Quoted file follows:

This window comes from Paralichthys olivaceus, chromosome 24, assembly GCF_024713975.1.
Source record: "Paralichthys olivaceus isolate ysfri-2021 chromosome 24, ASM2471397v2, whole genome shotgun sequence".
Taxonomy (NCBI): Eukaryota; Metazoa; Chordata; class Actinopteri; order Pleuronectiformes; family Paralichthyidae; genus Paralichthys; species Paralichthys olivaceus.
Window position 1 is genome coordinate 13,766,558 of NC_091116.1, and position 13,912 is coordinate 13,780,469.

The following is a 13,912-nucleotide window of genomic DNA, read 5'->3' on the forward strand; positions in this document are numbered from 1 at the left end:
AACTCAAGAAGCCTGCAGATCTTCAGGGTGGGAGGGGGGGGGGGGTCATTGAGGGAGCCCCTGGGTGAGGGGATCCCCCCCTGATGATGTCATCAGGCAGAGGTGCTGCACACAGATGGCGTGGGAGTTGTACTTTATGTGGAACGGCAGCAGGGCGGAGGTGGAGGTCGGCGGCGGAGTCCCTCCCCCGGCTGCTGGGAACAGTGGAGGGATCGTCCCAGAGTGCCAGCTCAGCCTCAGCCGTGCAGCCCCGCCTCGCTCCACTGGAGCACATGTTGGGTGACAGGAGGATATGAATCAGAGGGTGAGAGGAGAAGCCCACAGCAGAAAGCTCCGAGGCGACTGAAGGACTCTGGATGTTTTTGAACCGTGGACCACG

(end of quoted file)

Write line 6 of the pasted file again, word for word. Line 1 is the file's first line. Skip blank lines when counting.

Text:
AACTCAAGAAGCCTGCAGATCTTCAGGGTGGGAGGGGGGGGGGGGTCATTGAGGGAGCCCCTGGGTGAGGGGATCCCCCCCTGATGATGTCATCAGGCAGAGGTGCTGCACACAGATGGCGTGGGAGTTGTACTTTATGTGGAACGGCAGCAGGGCGGAGGTGGAGGTCGGCGGCGGAGTCCCTCCCCCGGCTGCTGGGAACAGTGGAGGGATCGTCCCAGAGTGCCAGCTCAGCCTCAGCCGTGCAGCCCCGCCTCGCTCCACTGGAGCACATGTTGGGTGACAGGAGGATATGAATCAGAGGGTGAGAGGAGAAGCCCACAGCAGAAAGCTCCGAGGCGACTGAAGGACTCTGGATGTTTTTGAACCGTGGACCACG